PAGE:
Practising science communication at the Canada Agriculture and Food Museum

Categories
Media

Born and educated in Mumbai, the culturally diverse metropolis of India, I moved to Canada in 2018 as a new permanent resident to pursue my passion of making science more accessible and building trust in the brand, “Made in India.”

Before my venture into Canada, I had a background in biotechnology and was working as a medical specialist, where I developed scientific content for marketing and advertising, catering to rural and urban audiences across India. In this role, I realized that well-crafted communication can help audiences make better informed choices. This was a driving factor for me to go back to school for a degree in Science Communication.

The first step of my journey was choosing to pursue a Master’s degree in Science Communication at Laurentian University, located in Sudbury, Ontario. The program gave me a foundation in the principles of science communication, from understanding audiences to designing different communication mediums. The course culminated in an eight-week work placement, which allowed me to further develop my skills as a science communicator.

For my work placement, my internship at the Canada Agriculture and Food Museum provided an ideal opportunity to combine my background in biology with my love for communicating science. This was the first time that I would be working in a museum setting, and it proved to be interesting and enriching experience.

An elevated view of grassy area and road, taken from a small balcony at treetop level.

The view from the loft of Building 94 at the Canada Agriculture and Food Museum.

This opportunity originated when Nathan Basiliko, Canada Research Chair in soil microbiology at Laurentian University, approached William Knight, the agriculture curator at Ingenium who works out of the Canada Agriculture and Food Museum. Nathan and Will had collaborated on a historical research project about Canadian soil science, initiated by Kirsten Greer at Nipissing University (see “Excavating Canadian soil science history”). Nathan connected Will with Chantal Barriault, director of the Science Communication Program, and together we set up the internship, which began in May 2019.

Receiving a warm welcome at the museum, and a desk with a beautiful view of the farm, I got to work on my project. In collaboration with Nathan, Will, and the museum’s science advisor, Renée-Claude Goulet, I began creating a set storyboards for videos about the history of soil surveys and soil science in Canada. These storyboards, which the museum hopes to produce soon, will provide deeper context and information for a temporary exhibit on the history of the soil science survey, the importance of soil to agriculture, and its relation to the current climate crisis.

To create the storyboards, I needed to understand the physics, biology, and chemistry of soil, some of which I recalled from my undergraduate degree in biotechnology. My master’s degree in biotechnology helped me understand the benefits of soil for the industry, including agriculture and pharmaceuticals. My research was aided with the large volume of content available at the museum, including videos, books, and research papers in soil science from the early twentieth century.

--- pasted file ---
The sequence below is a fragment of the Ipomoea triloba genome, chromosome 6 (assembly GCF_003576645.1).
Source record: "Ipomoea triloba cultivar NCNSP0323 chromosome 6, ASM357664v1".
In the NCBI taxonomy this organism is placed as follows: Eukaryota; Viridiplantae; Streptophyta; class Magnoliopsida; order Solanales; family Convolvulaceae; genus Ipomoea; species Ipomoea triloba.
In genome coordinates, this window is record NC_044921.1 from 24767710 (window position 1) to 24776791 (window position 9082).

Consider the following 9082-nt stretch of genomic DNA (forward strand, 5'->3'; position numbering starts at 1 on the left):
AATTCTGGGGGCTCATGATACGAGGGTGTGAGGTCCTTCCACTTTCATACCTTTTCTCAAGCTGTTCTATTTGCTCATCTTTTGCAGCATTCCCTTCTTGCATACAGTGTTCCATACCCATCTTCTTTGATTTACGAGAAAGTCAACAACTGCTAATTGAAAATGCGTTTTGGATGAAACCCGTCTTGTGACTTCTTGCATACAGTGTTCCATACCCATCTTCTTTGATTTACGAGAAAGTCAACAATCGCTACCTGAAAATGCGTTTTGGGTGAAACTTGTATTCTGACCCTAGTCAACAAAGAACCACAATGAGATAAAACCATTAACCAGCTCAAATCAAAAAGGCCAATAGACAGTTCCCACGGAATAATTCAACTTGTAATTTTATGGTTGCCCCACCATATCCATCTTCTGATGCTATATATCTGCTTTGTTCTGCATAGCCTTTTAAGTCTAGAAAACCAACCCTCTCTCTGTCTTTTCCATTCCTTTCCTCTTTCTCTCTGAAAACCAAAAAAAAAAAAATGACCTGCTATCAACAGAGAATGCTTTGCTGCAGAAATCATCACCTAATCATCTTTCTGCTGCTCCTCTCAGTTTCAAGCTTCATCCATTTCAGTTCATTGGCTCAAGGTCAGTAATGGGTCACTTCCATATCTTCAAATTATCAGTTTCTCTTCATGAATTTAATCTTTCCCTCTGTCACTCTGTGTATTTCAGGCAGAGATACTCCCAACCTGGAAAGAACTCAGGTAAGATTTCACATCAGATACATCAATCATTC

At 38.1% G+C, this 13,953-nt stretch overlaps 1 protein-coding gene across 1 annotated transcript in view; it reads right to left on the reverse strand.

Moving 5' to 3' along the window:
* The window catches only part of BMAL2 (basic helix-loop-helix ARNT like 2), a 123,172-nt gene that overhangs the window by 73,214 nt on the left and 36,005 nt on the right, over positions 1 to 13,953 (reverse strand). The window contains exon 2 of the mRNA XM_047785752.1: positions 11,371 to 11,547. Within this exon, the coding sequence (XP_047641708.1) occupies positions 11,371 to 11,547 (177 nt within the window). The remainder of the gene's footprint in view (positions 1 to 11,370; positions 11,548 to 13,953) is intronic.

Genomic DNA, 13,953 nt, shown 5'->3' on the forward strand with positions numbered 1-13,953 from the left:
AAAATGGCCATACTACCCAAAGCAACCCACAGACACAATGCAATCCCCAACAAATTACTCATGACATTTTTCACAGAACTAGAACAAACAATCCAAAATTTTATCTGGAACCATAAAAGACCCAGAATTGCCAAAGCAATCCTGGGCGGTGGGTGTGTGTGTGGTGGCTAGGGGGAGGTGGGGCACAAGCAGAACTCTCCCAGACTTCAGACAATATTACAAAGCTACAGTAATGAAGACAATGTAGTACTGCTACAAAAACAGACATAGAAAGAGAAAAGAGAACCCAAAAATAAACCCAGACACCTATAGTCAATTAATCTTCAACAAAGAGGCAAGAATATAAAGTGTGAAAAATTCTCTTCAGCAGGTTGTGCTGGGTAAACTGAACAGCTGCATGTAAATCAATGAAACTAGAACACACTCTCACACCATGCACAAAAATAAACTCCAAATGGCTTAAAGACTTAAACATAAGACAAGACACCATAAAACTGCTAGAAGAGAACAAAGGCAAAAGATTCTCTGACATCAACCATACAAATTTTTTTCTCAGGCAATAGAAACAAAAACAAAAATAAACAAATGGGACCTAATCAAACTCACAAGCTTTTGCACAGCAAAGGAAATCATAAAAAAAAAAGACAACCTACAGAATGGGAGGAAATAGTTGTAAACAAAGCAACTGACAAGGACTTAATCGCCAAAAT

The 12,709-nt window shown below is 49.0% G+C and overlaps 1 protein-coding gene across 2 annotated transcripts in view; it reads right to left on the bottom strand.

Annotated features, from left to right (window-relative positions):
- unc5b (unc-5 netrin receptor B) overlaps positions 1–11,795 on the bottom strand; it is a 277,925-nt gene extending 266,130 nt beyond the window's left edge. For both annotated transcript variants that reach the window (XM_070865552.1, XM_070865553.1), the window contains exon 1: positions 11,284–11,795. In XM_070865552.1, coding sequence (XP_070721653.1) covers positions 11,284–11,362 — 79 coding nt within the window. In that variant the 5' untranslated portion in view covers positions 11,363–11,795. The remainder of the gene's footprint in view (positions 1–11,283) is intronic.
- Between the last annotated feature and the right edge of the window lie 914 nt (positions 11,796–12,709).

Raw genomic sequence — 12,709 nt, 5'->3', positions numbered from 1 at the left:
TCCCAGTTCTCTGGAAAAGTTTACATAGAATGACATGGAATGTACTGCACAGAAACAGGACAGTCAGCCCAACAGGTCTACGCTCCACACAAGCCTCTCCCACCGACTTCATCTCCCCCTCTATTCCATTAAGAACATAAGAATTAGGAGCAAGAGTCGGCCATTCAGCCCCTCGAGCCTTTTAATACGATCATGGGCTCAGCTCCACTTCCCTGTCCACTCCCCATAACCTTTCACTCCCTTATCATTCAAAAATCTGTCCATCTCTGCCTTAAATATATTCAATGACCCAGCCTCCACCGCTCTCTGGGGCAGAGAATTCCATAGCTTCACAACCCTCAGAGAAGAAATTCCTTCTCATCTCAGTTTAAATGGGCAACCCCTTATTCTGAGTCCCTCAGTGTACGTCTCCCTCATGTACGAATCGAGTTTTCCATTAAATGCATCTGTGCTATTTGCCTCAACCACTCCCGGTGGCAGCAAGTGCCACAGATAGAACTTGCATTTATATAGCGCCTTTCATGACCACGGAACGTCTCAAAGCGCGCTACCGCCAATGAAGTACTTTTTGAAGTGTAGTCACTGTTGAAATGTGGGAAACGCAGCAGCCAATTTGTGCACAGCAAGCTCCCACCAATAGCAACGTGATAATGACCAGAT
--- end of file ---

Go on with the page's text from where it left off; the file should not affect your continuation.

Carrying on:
Borrowing knowledge from the Science Communication program, I identified the target audience and studied the learning environment, factoring in the time that the audience would likely spend with the exhibition and the affordances provided by the exhibition space. This preliminary work helped me draft the key messages, which ensured that the scripts were target-oriented and aligned to the objective. The pre-production skills that I had developed in video production class in the Science Communication program provided me with insight to write the scripts and create the storyboards.

The internship provided me with invaluable skills and hands-on experience as a science communicator. It presented me with the opportunity to create content cohesive with the museum’s interpretive approach, and to understand the work ethic within an educational organization. Throughout my internship, I received helpful suggestions and feedback from my supervisors William Knight, Molly McCullough, and Renée-Claude Goulet.

A brown horse with a white nose stands behind a metal fence at the Canada Agriculture and Food Museum.

One of the benefits of working at the Canada Agriculture and Food Museum was visiting the animals in the barns.

This opportunity has broadened my horizons from working in consumer healthcare advertising to working in a museum setting. Adding to my work experience in India, it has allowed me to compare two different demographics, a competency that may give me an edge in my career.

The whole experience was made sweeter by the delicious cupcakes made in the demonstration kitchen, and the visit to the museum’s animals and exhibits. My work with the museum truly enriched my journey here in Canada, and increased my confidence as a science communicator in the making!

Author(s)
Profile picture for user Jagpreet Kaur Maker
Jagpreet Kaur Maker

Jagpreet Kaur Maker is a biotechnologist with a Bachelor’s degree in Biotechnology from the University of Mumbai, India and a Master’s degree in Industrial and Commercial Biotechnology from Newcastle University, UK. In pursuit of her passion of becoming a science communicator, she undertook the Master’s program in Science Communication at Laurentian University, Sudbury. Professionally, she has worked in Mumbai as an academic editor at Crimson Interactive, and as a medical content specialist at Medulla Communications.